FIG. 26D is a cross-sectional view of a variant of embodiment of a cell shown FIG. 26A,
FIG. 27 is a perspective, overhead view of a variant of embodiment of the cell columns according to the fourth embodiment,
FIG. 28 is a front view of a variant of embodiment of an electrolysis plate according to the fourth embodiment.
DETAILED DESCRIPTION OF PARTICULAR EMBODIMENTS
By way of illustration, different operating schedules will be described of a high temperature, elementary water electrolysis cell consisting of an anode supplied by an electric current I, a cathode and an electrolyte. These different parts are formed of ceramic material.
The water decomposition reaction is an endothermal conversion, the Gibbs-Helmholtz equation showing that the variation in free enthalpy of a reagent-product mixture during an endothermal reaction decreases with the reaction temperature, which more schematically means that the higher the temperature of the water vapour, hydrogen mixture and formed oxygen, the smaller the part of electric energy required for decomposition of the water molecules, and the higher the part of thermal energy required to maintain the mixture at constant temperature.
The values as a function of temperature of ΔG°, ΔH° and T*ΔS°, (ΔH° being the total energy demand ΔH°=T*ΔS°+ΔG°) for decomposition of one mole of water under a pressure of 1 bar (standard conditions) are given by the curves ΔG°, ΔH°, T*ΔS° respectively in the graph shown FIG. 21 with, at saturation temperature, a decrease in T*ΔS° equal to the vaporization heat for one mole of water.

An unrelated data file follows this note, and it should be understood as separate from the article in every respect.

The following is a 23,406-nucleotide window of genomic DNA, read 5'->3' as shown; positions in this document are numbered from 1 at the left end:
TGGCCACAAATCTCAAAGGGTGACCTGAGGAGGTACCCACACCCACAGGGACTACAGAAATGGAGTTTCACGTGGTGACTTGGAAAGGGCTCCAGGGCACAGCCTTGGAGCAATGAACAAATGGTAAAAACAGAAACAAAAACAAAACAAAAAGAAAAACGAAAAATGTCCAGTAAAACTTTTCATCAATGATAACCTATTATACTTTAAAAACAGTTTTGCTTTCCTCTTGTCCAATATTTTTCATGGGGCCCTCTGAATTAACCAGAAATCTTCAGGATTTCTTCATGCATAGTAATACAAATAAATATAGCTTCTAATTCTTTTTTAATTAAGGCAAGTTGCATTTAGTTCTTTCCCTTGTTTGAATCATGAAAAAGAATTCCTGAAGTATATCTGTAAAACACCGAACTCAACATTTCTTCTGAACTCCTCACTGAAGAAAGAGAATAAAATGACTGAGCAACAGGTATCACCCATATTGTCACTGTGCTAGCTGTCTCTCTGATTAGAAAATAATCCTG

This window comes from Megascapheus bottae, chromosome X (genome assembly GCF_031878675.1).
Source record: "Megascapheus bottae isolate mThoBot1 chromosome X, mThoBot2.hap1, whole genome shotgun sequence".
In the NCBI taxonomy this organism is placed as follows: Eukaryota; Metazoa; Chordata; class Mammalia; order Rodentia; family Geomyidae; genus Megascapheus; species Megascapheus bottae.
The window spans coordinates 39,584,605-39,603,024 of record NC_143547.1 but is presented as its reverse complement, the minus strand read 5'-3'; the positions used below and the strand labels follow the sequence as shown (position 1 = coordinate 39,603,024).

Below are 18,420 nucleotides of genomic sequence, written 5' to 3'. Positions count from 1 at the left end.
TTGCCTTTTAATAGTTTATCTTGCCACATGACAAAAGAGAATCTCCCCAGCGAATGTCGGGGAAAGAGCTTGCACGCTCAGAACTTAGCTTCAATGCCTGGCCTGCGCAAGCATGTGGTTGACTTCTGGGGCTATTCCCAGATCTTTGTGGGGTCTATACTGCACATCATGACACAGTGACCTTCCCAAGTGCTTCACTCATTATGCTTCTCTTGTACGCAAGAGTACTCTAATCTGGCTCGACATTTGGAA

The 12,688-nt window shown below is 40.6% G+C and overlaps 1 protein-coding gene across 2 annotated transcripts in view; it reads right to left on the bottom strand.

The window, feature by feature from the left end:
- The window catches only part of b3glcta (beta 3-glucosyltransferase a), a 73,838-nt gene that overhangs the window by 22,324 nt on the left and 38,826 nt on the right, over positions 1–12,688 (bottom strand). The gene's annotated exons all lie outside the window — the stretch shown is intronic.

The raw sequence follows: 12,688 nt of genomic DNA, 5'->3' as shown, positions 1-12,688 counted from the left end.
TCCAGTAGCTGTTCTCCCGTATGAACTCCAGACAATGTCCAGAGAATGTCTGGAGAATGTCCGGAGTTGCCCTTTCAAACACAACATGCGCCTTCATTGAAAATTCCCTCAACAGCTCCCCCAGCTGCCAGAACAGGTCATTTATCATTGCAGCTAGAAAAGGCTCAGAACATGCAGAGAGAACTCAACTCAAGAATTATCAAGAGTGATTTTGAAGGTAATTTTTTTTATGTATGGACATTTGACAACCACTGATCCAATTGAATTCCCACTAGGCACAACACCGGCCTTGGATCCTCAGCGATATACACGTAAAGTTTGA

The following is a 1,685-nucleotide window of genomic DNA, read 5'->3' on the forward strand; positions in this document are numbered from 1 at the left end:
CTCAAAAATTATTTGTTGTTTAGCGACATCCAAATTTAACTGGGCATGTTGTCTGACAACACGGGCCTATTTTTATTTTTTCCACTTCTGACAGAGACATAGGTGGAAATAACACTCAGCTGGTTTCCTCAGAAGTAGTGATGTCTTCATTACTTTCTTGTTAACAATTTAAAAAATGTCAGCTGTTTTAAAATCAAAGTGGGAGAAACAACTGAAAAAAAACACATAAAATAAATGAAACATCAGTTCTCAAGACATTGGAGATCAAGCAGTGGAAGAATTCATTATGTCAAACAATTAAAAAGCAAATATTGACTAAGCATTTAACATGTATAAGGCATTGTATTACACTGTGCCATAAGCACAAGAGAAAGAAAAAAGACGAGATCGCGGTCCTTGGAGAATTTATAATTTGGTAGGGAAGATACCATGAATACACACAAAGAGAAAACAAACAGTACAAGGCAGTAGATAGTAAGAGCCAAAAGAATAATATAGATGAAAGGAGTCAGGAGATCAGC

In the area concerned by the invention i.e. in vapour phase, the values of ΔH° and ΔS° are practically constant and the thermal energy which can be provided on decomposition of one mole of water vapour, represented by the product of entropy by temperature T*ΔS°, is proportional to temperature. The term ΔG° (T) representing the electric energy demand for conversion of pure bodies at temperature T then decreases linearly with temperature.
Under these conditions, the global electrolysis reaction of one mole of water in vapour phase at temperature T and total pressure P is considered to be:
This reaction is accompanied by a variation in free enthalpy ΔG.
If, for simplification purposes, Raoult's law is assumed for mixtures of perfect gases, the variation in free enthalpy ΔG representing the electric energy demand for decomposition of one mole of water in vapour form is written:
in which ΔG° (T) is Gibbs' standard variation in free enthalpy at temperature T under P0=1 bar.
PH2, PO2 are the partial pressures of the gases, in bars;
PH2O is the partial pressure of the water water vapour, in bars;